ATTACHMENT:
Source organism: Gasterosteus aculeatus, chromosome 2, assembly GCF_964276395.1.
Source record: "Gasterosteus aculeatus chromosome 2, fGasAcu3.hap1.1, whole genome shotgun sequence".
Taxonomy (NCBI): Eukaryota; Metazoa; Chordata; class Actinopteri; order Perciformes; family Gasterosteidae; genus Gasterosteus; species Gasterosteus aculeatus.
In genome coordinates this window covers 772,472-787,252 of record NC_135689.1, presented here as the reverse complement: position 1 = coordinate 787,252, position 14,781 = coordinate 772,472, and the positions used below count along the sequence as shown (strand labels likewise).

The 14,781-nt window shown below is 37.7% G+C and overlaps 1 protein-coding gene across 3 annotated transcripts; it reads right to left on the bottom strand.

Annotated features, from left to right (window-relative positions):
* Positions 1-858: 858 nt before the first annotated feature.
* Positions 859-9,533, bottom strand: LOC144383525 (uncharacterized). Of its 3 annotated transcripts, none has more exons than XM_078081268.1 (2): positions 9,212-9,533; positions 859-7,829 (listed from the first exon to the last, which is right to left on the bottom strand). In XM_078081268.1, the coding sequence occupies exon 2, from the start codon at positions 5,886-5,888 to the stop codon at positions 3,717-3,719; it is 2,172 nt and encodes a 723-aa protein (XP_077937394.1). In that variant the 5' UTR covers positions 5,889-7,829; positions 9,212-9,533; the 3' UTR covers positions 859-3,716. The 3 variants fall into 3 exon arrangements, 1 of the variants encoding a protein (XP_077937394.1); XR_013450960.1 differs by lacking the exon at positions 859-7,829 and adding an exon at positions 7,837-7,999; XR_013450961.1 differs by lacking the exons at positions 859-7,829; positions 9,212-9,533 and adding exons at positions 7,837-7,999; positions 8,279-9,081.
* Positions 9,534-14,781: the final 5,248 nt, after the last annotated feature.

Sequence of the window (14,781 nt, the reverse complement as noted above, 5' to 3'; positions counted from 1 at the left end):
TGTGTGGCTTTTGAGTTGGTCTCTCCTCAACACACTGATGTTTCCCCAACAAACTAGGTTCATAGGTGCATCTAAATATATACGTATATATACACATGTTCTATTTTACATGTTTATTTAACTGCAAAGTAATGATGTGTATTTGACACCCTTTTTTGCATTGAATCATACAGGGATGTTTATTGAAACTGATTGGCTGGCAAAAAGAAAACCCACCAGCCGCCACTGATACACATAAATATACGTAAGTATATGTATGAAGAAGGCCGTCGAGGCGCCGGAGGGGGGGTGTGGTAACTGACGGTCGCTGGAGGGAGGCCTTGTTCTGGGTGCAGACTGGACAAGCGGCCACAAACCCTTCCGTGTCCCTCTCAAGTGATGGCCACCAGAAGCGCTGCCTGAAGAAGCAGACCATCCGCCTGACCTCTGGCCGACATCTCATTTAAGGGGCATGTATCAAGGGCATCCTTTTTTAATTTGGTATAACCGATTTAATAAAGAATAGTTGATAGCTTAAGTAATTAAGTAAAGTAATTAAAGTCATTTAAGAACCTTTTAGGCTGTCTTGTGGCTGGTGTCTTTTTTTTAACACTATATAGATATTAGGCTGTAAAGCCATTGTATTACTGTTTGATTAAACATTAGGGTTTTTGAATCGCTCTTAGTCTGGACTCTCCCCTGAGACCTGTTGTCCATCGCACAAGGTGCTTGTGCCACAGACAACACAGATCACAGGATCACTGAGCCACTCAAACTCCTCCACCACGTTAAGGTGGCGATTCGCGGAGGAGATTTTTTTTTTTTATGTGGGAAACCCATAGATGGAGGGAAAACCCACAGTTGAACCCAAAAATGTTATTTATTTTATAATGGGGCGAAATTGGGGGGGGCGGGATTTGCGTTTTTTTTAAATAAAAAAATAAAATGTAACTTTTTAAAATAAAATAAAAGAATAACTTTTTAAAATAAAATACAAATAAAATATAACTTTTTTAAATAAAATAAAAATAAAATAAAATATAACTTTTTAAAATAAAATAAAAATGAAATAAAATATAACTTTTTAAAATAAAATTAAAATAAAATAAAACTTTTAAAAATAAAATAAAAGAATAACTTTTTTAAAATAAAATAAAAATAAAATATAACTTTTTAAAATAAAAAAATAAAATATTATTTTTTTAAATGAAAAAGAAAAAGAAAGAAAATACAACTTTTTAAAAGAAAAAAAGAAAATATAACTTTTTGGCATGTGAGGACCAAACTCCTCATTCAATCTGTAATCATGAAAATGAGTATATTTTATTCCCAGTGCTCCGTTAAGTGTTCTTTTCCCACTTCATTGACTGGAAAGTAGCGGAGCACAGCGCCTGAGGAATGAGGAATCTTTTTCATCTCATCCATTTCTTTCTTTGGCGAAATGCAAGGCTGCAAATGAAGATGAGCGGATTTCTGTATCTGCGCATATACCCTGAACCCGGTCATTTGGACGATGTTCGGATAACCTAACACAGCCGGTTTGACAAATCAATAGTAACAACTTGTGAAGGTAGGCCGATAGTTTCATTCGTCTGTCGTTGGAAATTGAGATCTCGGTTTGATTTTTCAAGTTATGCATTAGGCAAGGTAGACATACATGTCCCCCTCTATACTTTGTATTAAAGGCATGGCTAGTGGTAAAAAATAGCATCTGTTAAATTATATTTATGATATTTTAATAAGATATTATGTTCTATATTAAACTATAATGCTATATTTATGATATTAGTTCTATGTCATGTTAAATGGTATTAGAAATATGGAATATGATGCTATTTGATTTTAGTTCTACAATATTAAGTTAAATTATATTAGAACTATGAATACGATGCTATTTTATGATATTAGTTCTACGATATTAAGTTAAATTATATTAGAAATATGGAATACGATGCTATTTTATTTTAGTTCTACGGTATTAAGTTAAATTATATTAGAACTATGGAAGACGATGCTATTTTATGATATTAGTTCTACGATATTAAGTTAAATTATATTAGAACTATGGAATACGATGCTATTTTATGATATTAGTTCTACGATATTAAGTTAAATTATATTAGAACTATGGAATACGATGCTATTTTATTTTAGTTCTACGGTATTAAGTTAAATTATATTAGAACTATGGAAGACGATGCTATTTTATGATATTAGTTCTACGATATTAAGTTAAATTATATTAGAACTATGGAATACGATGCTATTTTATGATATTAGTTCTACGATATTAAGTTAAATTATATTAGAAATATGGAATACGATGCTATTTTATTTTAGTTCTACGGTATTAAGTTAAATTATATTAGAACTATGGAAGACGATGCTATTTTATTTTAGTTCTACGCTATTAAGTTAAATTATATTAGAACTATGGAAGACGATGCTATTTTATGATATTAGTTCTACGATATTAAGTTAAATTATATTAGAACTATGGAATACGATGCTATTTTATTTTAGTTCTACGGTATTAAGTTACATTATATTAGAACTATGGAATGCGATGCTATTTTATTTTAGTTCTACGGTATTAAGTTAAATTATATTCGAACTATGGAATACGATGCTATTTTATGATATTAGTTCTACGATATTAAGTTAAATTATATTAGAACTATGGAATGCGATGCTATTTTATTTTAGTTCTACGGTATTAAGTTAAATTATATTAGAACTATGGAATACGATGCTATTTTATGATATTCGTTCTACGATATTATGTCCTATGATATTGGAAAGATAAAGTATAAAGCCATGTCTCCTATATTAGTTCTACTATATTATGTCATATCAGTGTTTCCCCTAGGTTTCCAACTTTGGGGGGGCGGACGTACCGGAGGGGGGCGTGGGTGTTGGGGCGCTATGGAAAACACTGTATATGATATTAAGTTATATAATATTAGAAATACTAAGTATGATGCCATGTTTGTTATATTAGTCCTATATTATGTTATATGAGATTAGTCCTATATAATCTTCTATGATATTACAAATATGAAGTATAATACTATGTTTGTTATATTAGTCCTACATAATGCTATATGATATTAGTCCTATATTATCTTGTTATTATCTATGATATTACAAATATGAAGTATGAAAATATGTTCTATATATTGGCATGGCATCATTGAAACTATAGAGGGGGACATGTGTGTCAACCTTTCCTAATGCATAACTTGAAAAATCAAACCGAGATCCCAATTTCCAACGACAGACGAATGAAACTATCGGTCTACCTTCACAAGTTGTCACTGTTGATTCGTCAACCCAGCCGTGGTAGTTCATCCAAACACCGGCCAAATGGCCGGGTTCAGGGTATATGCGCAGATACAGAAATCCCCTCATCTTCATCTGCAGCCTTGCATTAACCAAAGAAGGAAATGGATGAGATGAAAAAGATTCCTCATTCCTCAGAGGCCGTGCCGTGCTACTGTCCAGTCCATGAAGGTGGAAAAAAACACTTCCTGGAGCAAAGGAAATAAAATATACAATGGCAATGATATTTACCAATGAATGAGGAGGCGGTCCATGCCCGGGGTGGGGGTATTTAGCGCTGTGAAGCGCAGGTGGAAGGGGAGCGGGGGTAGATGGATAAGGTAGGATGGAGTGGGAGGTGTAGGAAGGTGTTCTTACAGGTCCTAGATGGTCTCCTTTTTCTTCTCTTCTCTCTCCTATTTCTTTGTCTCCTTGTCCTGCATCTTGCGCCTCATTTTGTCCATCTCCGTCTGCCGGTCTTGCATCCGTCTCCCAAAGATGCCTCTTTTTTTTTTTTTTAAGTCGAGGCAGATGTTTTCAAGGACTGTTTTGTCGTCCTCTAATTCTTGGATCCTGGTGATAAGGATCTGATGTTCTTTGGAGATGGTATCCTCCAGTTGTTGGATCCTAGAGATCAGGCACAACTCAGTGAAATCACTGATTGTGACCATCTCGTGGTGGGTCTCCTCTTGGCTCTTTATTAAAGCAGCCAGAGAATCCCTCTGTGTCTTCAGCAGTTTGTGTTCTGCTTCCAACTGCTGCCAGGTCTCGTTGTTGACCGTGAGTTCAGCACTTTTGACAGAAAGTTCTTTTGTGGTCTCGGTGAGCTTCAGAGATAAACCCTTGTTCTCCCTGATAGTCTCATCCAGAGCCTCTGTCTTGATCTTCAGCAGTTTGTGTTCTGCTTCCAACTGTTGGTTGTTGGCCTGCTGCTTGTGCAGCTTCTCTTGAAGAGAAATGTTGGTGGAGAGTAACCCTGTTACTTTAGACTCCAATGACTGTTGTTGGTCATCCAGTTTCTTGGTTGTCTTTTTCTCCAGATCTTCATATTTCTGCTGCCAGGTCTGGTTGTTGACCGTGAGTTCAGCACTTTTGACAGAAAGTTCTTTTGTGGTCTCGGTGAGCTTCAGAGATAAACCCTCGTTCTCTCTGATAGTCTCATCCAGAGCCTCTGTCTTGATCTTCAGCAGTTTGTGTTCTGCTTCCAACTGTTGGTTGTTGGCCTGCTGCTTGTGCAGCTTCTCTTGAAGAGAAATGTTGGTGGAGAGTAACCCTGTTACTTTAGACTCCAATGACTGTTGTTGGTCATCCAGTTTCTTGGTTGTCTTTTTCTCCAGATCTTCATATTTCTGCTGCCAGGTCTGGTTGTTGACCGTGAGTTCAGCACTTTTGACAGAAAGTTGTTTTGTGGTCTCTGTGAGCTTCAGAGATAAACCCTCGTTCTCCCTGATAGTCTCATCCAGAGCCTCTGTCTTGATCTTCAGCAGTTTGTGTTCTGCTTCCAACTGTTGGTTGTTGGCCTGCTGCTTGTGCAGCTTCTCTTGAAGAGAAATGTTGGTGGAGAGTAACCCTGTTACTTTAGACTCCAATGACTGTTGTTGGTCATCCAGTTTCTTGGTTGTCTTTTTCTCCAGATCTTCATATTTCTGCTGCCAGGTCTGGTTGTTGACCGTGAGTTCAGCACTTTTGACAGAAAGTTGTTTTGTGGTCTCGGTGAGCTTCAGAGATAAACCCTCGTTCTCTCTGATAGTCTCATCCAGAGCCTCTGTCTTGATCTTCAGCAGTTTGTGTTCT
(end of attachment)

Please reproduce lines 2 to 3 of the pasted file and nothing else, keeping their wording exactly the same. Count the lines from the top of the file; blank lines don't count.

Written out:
Source record: "Gasterosteus aculeatus chromosome 2, fGasAcu3.hap1.1, whole genome shotgun sequence".
Taxonomy (NCBI): Eukaryota; Metazoa; Chordata; class Actinopteri; order Perciformes; family Gasterosteidae; genus Gasterosteus; species Gasterosteus aculeatus.